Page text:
We investigated the awareness, perceived usefulness, and use of genetic testing among Hispanic and Latino individuals. Annual follow-up surveys for the Hispanic Community Health Study/Study of Latinos (HCHS/SOL) from 2019 to April 2020 assessed participants' level of awareness and use of genetic tests to determine disease risks, likelihood of passing disease to children, disease treatment, or drug selection. They also were asked to rate the usefulness of the tests for managing a person's health on a 1 (not at all useful) to 10 (extremely useful) scale. There were 5,769 HCHS/SOL participants who completed at least one survey question. Of the target population, 55.2% was aware of at least one type of genetic test. Awareness varied between HCHS/SOL enrollment sites and was higher among individuals who had higher educational attainment and had higher incomes. Only 3.3% of the target population reported receiving one or more of the tests described. HCHS/SOL individuals rated the usefulness as 8.4, on average, with lower scores observed among U.S.-born individuals compared to individuals born outside the United States, with differences by HCHS/SOL enrollment sites. In conclusion, while awareness of genetic testing among Hispanic and Latino individuals varies by location, education, and income, perceptions about its usefulness are high while experiences with testing are rare. Results identify groups and locations that may benefit from greater outreach about the capabilities of genetic testing and precision medicine.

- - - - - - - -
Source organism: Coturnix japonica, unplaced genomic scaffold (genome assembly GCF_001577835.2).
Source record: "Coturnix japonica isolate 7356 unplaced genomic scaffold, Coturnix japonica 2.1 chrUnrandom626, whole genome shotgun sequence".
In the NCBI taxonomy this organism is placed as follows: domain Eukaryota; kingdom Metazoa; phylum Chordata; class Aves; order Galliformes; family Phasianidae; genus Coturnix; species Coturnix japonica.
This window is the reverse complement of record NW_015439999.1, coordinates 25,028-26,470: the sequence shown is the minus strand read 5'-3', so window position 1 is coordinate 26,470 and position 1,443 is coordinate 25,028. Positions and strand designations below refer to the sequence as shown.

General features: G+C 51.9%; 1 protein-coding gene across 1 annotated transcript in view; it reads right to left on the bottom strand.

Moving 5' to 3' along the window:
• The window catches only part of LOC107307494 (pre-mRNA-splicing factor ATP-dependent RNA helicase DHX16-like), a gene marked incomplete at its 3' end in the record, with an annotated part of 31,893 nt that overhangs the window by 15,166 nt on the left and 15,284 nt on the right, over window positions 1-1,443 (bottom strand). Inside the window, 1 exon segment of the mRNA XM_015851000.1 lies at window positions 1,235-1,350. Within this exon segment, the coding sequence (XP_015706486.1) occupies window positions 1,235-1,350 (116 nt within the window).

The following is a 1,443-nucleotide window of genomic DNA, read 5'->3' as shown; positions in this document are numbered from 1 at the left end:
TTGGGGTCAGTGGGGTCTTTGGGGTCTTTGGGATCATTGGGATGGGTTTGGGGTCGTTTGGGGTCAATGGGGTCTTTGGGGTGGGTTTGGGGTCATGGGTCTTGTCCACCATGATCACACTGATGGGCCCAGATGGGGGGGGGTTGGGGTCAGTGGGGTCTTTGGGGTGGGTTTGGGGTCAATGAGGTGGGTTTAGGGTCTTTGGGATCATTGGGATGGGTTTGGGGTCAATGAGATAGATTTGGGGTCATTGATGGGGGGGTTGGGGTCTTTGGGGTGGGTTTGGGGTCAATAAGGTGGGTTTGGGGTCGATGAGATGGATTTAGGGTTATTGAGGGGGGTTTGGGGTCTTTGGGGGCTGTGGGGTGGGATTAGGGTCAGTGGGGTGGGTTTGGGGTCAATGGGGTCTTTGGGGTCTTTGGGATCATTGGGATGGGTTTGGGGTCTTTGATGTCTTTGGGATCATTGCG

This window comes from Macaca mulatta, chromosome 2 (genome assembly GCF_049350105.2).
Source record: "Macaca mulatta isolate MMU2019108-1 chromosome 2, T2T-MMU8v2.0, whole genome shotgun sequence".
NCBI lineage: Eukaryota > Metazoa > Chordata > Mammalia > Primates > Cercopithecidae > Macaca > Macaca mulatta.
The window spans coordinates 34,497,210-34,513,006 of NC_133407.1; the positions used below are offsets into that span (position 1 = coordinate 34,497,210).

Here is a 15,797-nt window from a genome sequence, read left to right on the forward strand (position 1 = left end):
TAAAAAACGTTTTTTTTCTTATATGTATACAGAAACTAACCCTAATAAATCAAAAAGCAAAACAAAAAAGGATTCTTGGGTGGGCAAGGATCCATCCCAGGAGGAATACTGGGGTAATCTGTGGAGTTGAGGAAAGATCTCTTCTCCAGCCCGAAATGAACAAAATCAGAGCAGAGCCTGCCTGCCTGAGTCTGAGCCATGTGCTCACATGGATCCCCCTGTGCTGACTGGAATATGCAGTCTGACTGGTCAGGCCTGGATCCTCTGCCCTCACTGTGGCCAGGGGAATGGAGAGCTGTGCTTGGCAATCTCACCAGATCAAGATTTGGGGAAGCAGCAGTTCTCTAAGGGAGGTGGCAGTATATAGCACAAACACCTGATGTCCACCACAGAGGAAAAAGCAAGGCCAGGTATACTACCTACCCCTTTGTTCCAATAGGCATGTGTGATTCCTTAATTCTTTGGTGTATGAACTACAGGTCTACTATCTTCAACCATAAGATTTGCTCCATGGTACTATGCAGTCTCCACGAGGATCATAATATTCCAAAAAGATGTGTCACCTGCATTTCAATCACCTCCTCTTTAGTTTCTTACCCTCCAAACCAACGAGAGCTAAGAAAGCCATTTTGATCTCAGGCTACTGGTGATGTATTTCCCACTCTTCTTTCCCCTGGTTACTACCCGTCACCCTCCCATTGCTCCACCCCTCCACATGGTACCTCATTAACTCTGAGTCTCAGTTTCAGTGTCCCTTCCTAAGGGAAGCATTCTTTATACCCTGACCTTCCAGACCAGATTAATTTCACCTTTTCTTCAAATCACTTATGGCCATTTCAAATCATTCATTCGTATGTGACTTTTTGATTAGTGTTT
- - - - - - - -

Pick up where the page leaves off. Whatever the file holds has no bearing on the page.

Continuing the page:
Awareness and utilization of genetic testing among Hispanic and Latino adults living in the US: The Hispanic Community Health Study/Study of Latinos.